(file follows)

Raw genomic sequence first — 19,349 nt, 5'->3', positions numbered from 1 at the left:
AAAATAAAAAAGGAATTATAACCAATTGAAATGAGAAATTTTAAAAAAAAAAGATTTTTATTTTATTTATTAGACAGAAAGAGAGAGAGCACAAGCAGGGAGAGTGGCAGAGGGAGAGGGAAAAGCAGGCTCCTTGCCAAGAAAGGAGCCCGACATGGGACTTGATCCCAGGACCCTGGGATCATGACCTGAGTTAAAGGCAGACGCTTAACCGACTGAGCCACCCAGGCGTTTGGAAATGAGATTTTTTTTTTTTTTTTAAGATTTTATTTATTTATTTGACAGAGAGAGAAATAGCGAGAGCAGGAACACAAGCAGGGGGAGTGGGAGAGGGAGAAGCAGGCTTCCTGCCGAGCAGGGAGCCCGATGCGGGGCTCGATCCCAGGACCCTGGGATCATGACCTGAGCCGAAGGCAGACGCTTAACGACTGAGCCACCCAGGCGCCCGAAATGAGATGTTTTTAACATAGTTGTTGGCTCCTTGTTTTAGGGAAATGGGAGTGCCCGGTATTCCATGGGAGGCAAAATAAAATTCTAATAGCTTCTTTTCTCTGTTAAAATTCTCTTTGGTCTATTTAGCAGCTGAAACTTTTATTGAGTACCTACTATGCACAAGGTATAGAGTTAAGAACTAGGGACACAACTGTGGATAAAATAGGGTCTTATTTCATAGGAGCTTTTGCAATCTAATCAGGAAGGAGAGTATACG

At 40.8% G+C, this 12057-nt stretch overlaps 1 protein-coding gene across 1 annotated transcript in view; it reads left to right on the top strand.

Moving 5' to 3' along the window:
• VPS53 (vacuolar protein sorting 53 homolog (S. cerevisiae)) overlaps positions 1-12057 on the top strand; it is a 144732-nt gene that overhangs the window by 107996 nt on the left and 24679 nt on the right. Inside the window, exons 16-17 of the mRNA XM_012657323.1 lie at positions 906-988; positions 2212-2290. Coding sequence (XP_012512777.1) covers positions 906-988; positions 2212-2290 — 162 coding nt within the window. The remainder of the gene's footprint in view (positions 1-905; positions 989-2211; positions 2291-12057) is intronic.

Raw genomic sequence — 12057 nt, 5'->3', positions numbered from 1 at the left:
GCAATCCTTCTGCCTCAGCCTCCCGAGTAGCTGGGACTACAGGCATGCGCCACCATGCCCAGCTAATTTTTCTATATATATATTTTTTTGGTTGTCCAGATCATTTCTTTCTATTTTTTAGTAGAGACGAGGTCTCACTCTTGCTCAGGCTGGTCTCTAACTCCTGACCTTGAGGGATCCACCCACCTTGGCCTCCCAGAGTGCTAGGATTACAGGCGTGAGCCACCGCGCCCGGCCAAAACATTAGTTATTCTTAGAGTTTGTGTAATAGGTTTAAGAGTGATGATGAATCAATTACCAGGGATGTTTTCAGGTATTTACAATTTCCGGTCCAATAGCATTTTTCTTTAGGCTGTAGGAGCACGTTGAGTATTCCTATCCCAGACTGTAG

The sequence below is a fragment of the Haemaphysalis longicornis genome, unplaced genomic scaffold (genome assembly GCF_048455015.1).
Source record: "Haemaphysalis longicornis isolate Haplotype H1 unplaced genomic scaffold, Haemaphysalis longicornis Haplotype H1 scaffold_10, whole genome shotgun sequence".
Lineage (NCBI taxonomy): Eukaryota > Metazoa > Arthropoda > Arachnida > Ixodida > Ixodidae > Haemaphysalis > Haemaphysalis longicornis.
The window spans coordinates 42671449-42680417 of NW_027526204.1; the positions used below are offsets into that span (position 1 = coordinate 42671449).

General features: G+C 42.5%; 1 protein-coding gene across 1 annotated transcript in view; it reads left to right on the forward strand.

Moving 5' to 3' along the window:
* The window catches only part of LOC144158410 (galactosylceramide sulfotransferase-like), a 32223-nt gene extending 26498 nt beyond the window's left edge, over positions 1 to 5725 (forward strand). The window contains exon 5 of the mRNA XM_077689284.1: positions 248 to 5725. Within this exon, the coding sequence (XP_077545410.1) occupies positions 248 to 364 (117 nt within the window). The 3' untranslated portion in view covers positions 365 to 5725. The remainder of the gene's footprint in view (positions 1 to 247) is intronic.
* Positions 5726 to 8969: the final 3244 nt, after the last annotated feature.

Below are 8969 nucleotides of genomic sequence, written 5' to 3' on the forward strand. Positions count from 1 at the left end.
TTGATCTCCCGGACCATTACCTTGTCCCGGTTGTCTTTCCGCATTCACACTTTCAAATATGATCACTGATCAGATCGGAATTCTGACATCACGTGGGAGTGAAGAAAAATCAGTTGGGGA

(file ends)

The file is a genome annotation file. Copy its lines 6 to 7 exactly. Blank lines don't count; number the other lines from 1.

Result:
Raw genomic sequence — 12057 nt, 5'->3', positions numbered from 1 at the left:
GCAATCCTTCTGCCTCAGCCTCCCGAGTAGCTGGGACTACAGGCATGCGCCACCATGCCCAGCTAATTTTTCTATATATATATTTTTTTGGTTGTCCAGATCATTTCTTTCTATTTTTTAGTAGAGACGAGGTCTCACTCTTGCTCAGGCTGGTCTCTAACTCCTGACCTTGAGGGATCCACCCACCTTGGCCTCCCAGAGTGCTAGGATTACAGGCGTGAGCCACCGCGCCCGGCCAAAACATTAGTTATTCTTAGAGTTTGTGTAATAGGTTTAAGAGTGATGATGAATCAATTACCAGGGATGTTTTCAGGTATTTACAATTTCCGGTCCAATAGCATTTTTCTTTAGGCTGTAGGAGCACGTTGAGTATTCCTATCCCAGACTGTAG